As for what socialism is, we hear much more about that. But anyone who is familiar with Marx’s arguments about what capitalism is will wonder just what the difference between capitalism and the various forms of “socialism” Eagleton champions is supposed to be. Even if you’re not familiar with Marx’s arguments on this, anyone who reads Eagleton’s apologias for the Bolshevik dictatorship in Russia and Mao’s China would be quite justified in snapping the book shut and concluding that their prejudices were quite correct after all: that Marx and socialism were things to be avoided at all costs. For Eagleton, these “socialisms” were “botched experiments”, a disgustingly coy way to describe the blood-soaked, anti-working-class tyrannies that imposed state-led, capitalist industrial development on economically backward countries. Whenever Eagleton does bump up against the occasional sensible argument, he quickly dismisses it as “ultra-left”, and veers off to the right – to the rightwing deviation, the senile disorder, of Leninism. Perhaps that’s why Eagleton can find room to mention approvingly or critically just about everything that has ever been dignified with the name of socialism apart from the idea, put forward by Marx and Engels in the Communist Manifesto, of the “communistic abolition of buying and selling”. Genuine socialism is just too ultra-left for him.
This book is, then, a bitter disappointment and a wasted opportunity. The capitalist West is just emerging from a long period of illusion. As Eagleton points out, the illusion was not so much a deep belief in capitalism, but a disillusion about the possibility of changing it. “What helped to discredit Marxism above all, then,” says Eagleton, “was a creeping sense of political impotence. It is hard to sustain your faith in change when change seems off the agenda…” Change is back on the agenda. Marx’s analysis of capitalism remains as astute and relevant as ever. But if you want to know why, you’ll have to go to better sources than this book.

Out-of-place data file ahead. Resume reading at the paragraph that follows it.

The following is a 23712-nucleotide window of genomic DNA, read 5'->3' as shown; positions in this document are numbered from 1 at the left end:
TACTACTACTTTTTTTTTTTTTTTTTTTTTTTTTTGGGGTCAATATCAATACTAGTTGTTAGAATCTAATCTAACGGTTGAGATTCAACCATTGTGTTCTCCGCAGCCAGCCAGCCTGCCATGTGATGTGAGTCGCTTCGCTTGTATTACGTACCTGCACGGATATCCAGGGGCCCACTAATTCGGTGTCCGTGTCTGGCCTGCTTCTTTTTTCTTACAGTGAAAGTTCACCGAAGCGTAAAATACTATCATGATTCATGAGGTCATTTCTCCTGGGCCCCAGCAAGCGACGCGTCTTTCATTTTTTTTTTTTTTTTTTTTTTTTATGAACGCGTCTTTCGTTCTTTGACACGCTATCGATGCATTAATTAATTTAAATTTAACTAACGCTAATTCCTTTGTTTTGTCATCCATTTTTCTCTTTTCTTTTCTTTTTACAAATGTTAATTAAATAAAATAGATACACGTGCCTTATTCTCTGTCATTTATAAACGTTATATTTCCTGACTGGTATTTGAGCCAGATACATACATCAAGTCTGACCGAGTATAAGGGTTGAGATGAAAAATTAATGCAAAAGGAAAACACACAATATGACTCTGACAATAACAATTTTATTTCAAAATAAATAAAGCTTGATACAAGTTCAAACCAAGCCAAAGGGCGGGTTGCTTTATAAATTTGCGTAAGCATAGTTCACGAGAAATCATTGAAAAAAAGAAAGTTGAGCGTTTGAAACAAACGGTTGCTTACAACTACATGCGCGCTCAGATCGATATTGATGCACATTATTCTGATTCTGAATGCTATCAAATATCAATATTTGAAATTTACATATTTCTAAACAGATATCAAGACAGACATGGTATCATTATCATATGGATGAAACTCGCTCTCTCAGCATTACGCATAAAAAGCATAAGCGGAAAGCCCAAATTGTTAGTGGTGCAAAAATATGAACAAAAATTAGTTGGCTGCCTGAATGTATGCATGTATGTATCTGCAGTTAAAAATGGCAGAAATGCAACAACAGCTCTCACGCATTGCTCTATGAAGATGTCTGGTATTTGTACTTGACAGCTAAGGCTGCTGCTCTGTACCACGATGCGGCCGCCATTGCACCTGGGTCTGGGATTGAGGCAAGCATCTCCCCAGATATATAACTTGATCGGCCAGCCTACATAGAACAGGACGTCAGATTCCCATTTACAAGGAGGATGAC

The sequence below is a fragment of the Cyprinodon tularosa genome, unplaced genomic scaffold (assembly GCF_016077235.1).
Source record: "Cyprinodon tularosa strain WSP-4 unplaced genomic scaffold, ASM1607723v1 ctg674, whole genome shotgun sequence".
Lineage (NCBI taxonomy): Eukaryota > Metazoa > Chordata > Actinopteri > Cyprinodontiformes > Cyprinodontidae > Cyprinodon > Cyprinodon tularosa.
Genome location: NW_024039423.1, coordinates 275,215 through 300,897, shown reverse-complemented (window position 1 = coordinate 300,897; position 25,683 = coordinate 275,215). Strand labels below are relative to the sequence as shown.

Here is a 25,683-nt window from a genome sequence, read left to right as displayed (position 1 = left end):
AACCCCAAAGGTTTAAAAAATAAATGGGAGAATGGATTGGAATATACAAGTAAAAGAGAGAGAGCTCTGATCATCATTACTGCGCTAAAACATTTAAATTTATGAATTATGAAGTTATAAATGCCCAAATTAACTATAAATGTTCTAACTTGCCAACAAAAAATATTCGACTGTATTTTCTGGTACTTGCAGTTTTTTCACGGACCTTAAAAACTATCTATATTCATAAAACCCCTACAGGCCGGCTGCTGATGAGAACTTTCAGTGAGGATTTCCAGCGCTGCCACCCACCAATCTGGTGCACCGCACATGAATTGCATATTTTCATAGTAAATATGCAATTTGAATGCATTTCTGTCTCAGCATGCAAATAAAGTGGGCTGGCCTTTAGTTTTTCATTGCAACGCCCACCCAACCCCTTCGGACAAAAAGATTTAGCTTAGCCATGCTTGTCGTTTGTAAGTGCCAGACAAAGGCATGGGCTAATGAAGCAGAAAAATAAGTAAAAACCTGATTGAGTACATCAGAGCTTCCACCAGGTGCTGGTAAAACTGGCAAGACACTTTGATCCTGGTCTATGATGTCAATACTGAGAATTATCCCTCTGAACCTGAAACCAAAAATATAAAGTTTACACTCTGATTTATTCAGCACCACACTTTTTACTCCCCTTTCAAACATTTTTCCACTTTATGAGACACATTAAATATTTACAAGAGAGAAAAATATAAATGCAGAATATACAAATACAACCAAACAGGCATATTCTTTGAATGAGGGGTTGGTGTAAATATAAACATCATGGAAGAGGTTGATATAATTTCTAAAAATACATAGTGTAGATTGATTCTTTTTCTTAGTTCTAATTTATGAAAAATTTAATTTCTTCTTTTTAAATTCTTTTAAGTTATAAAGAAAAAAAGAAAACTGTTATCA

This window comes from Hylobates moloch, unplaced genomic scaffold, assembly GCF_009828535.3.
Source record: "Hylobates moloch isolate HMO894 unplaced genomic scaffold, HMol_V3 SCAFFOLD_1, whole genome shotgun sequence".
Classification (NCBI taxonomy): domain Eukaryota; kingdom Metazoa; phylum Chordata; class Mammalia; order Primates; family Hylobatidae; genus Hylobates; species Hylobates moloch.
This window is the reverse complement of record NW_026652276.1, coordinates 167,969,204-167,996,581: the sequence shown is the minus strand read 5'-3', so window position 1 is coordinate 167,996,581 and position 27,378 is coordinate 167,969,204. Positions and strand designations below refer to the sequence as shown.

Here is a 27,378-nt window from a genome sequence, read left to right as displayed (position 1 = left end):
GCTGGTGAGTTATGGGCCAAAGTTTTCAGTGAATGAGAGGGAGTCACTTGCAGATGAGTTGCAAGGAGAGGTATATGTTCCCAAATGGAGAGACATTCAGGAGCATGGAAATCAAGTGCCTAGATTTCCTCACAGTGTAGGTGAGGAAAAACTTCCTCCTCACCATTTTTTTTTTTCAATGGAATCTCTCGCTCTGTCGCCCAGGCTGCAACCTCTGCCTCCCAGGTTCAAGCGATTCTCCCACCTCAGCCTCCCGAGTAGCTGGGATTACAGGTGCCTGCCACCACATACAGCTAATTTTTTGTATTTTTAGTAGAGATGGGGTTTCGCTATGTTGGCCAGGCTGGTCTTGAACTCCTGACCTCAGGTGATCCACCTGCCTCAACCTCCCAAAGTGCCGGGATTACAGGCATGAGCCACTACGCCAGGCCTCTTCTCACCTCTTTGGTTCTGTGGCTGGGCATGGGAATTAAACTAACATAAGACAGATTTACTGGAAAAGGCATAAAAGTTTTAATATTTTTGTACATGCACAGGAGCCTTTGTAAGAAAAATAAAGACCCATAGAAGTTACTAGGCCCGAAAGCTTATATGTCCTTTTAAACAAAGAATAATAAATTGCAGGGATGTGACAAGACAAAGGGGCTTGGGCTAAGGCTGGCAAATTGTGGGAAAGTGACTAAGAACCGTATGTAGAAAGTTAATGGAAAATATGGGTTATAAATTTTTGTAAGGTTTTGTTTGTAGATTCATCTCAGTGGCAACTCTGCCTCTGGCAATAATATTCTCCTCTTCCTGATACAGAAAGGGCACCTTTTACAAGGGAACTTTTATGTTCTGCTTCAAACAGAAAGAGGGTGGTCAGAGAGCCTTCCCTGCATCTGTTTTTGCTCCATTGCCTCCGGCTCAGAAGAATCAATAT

Speak for Britain! A New History of the Labour Party. By Martin Pugh (Vintage) £9.99.
It’s not often that an entry in a book’s index gives rise to a chuckle, but that’s the case here. Under ‘Thatcher, Margaret’, the index lists a few page references and then states, ‘see also Blair, Tony’.
In fact Pugh clearly has it in for Blair, regarding him as an essentially Conservative figure. ‘When he announced his intention of becoming an MP friends laughed and asked: “Really, which party?”’. He was easily impressed by strong personalities, not just Thatcher but also George W Bush and Rupert Murdoch. Blair was also keen to ingratiate himself with others, and in 1982 he wrote to the then Labour leader, Michael Foot, saying, ‘I came to Socialism through Marxism’ (not that he has a clue about either).
Pugh has a point when he says that it is not really so odd for Labour to have been led by a Conservative, for ex-Tories had previously played a prominent role in the Party (such as Clement Attlee and Stafford Cripps). Tories and Labour agreed originally on issues such as protectionism, empire and alcohol, where Liberals took a different view. An internal Labour report of 1955 accepted ‘the absence of clearly defined differences between the parties’.